Today, we think nothing of walking out of our houses on a Friday night without a penny in our pocket. The reason is that there is a network of ATMs around the globe: In the UK and U.S. alone, there are around 150 ATMs per 100,000 people—plenty to go around. According to analysts RBR, 2.25 million machines dispensed cash automatically at the end of 2010, and that’s expected to grow beyond 3 million by 2016.
But although we use them without a second thought, precious few of us know how they came to sit on our high streets and in the walls of our banks.
Luther George Simjan’s Bankograph
City Bank of New York installed a machine called a Bankograph in 1961. This wasn’t an ATM as we know it, though: rather than dispensing cash, it acted as an automated way to deposit cash and checks. One thing that it did share with the machines we use today was its general look and design.
Transported back to the early 1960s for the six months the Bankograph was available (it was removed after it proved unpopular to account holders, probably because it was new and untried), a modern-day person would likely be able to recognize it as something similar to today's ATMs. Blocky and boxy, it cemented the design standards for companies that would follow.
John Shepherd-Barron’s chocolate dispenser
According to John Shepherd-Barron, the reason we have ATMs is his love of chocolate and him running late one Saturday. He managed to miss the midday closing time of his local bank on a Saturday in 1965, meaning he couldn’t take out any cash for the weekend. He got thinking that cash ought to be as easy to get as chocolate bars from a dispensing machine.
Shepherd-Barron’s inspiration struck in the bath, where he was relaxing after a long day working for De La Rue, a global currency printer. Switching out chocolate bars for cash, the laborer took his idea to his bosses, who in turn presented them to Barclays Bank. The company was keen, and on June 27, 1967, the Enfield High Street branch of Barclays began dispensing cash, £10 at a time. Users inserted a single-use paper voucher (which would be mailed back to the customer to prevent fraud) and keyed in a four-digit code that we know now as a PIN, and they were given their money.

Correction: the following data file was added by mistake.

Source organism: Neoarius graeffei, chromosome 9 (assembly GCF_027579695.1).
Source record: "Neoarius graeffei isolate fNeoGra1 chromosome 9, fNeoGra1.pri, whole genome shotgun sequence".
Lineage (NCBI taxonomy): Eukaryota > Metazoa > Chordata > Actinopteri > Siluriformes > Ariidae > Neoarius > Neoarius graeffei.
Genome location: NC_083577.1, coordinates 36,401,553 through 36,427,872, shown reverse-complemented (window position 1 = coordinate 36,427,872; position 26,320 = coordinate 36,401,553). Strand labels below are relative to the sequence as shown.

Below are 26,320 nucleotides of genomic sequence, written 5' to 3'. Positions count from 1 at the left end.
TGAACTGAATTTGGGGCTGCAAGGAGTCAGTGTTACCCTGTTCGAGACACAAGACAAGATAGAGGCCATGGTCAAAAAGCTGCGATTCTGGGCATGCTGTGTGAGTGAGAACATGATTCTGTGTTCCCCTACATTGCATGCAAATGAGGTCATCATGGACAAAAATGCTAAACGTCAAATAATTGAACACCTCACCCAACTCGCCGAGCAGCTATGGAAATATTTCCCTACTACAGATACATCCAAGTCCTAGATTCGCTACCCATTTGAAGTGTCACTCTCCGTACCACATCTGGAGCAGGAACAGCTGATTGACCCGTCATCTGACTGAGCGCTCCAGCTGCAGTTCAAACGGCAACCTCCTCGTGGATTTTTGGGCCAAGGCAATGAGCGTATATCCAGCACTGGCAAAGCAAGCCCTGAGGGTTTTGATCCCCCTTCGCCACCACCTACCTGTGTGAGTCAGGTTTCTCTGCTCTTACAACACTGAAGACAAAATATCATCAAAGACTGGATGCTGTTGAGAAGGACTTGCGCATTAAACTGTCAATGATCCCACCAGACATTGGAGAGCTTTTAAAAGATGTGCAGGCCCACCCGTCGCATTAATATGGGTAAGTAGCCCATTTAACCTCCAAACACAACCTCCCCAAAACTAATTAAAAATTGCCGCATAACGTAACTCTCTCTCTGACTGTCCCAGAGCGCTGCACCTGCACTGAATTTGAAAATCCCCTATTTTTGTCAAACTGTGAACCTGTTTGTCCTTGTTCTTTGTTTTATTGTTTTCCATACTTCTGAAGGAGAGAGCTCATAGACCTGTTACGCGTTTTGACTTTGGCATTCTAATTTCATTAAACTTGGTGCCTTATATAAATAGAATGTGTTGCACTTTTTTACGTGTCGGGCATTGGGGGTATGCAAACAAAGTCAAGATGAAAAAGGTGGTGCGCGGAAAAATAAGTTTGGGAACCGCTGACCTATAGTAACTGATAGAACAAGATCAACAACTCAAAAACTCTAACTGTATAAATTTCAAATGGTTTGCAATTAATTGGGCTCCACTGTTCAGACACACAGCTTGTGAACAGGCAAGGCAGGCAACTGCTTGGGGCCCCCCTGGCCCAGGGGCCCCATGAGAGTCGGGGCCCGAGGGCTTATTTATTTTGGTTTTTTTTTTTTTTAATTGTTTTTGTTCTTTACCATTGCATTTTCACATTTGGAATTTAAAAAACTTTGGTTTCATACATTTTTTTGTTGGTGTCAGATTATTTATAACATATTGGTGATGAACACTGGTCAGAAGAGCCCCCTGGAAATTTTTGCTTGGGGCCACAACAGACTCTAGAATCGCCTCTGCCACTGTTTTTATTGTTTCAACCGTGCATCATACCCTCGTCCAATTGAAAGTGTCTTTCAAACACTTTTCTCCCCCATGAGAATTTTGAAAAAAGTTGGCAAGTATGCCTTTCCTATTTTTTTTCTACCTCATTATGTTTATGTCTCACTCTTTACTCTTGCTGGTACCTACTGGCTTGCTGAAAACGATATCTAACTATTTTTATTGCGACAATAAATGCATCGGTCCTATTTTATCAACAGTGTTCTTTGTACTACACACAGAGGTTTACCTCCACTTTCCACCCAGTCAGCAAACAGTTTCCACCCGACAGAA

Meanwhile, in Sweden…
Nine days after Barclays unveiled their Enfield cash machine, Nixdorf, a Swedish bank, installed their first ATM dispensing kronor. They called their machine the Bankomat, a name which lives on in many European languages (including the Italian bancomat) as the term for ATMs.
From that point on there was a flurry of machine unveilings: Westminster Bank in the UK allowed their customers to use their own-branded ATMs in 1968. Around the same time Japanese savers could withdraw yen from their own machines, and a year later the first US-based machines came to market in Rockville Centre, Long Island, New York. Chemical Bank, the owners of the new automated teller machine, declared that “our bank will open at 9:00 and never close again.”
Attaching ATMs to an internet connection became paramount to enable bank balances to update automatically and dynamically. The added complication of this caused the market to narrow somewhat in the coming decades, with two companies, Diebold and NCR, becoming the front runners and providing most of the machines used. They were replaced by other, nimbler manufacturers with better-looking and performing machines, and today ATMs are everywhere, always on, and constantly being used.
There are machines on U.S. Navy frigates and at the remote McMurdo research center at the tip of Ross Island in the Antarctic. Children can buy toy versions of ATMs to play with, and though we often bank online through our web browsers, there’s still a need, early on a Sunday morning or late on a Friday night, for the glowing slot of the ATM.